HomeUnited StatesDocumenting Russia’s Destructive Impact on Food Storage in Ukraine

Documenting Russia’s Destructive Impact on Food Storage in Ukraine

President Putin’s unjustified war against Ukraine puts millions around the globe at risk of increasing food insecurity. The Kremlin’s full-scale invasion of Ukraine, one of the world’s largest exporters of food, has led to the damage or outright destruction of many of Ukraine’s arterial roads, railways, ports, and food storage facilities that are essential to getting its agricultural goods to international markets. These actions guarantee that the pain of this war will also be felt by the world’s most vulnerable populations.
Russia has exacerbated a global food security crisis, contributed to significant spikes in the cost of wheat, and forced a scramble to keep hungry and vulnerable populations fed. This summer, the United Nations and Turkey mediated an agreement with Russia and Ukraine to allow safe grain exports from Ukraine’s Black Sea ports. Since August 1, that agreement has reduced global food prices and brought more than 2.7 million metric tons of grain to global markets. But if agricultural infrastructure within Ukraine continues to be damaged in the war, this progress on global food security will be endangered.
The United States will continue to firmly stand with Ukraine as it defends its freedom, for the sake of its own people and of people across the globe who rely on the harvests from Ukraine’s farmlands. Our support for Ukraine remains unwavering.
In 2022, Ukraine has become the scene of the worst mass-scale violence that Europe has seen in eight decades. Local hardships are compounded by its farmers’ strained ability to operate during wartime, replenish diminished food supplies, and prepare for planting seasons ahead. The ramifications of Russia’s aggression reverberate far outside Europe, and now affect the health and wellbeing of tens of millions of people worldwide. Since February, the United States has provided over .7 billion in humanitarian assistance to scale up emergency food security operations in food-insecure countries.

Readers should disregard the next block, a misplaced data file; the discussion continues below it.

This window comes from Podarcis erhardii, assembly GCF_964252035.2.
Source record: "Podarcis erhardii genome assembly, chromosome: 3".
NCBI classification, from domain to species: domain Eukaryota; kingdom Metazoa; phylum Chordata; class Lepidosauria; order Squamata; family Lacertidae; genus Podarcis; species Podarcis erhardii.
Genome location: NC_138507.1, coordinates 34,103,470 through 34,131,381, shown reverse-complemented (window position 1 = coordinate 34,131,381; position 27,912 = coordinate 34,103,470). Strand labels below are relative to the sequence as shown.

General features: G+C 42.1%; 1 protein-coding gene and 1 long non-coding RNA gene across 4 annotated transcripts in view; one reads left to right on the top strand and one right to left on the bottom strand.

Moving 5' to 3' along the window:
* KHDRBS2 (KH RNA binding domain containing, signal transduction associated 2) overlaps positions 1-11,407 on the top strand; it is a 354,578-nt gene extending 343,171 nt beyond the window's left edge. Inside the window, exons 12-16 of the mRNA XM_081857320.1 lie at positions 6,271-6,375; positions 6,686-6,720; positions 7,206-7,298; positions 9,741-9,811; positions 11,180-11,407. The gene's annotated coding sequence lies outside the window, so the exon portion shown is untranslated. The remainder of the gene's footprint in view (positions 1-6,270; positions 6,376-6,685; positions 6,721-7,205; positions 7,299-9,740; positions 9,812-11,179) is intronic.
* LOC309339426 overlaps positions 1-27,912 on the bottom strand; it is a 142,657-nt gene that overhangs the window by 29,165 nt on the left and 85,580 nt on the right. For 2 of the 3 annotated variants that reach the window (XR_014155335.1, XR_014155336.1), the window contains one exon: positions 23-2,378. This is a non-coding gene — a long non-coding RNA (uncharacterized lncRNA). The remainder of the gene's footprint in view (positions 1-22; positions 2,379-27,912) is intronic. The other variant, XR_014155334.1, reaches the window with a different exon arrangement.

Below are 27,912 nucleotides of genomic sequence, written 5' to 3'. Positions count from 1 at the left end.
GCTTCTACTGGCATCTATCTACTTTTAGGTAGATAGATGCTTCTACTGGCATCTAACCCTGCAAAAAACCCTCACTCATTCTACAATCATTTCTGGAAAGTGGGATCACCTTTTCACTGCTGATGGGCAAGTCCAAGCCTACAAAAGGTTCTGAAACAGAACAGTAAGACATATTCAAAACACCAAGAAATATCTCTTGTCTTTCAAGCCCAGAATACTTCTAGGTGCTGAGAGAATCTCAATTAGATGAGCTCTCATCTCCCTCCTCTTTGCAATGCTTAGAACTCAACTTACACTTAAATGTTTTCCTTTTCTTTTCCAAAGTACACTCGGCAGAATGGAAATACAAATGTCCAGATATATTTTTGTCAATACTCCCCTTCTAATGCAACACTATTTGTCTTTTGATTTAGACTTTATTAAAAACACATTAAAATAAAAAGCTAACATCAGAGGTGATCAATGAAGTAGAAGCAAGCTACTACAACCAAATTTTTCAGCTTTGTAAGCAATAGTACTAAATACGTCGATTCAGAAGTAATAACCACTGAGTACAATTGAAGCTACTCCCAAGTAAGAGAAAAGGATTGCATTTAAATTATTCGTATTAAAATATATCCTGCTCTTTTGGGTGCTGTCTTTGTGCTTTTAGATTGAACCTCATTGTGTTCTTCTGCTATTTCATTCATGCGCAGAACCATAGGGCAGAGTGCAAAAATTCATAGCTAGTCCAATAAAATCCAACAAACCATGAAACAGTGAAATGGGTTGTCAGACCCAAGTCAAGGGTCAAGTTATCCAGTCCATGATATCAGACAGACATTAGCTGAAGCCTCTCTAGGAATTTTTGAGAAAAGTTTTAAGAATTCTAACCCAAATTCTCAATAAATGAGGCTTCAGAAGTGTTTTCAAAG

Today the Conflict Observatory, which is supported by the U.S. Department of State, released an independent, first-of-its-kind, and detailed assessment of the devastating impact of Russia’s war on food storage sites in Ukraine. An estimated 15.7% of Ukraine’s crop storage facilities have been affected during the conflict — either due to seizure by Russia’s and Russia-aligned forces, or because facilities have been destroyed, damaged, or degraded to the point of compromising the stocks contained inside. The report notes that intentional destruction of such facilities may constitute a war crime and a violation of the 1977 Additional Protocol I to the Geneva Conventions of 1949; the United States calls for further investigation through appropriate mechanisms. This report and other analyses are available online at the Conflict Observatory website.

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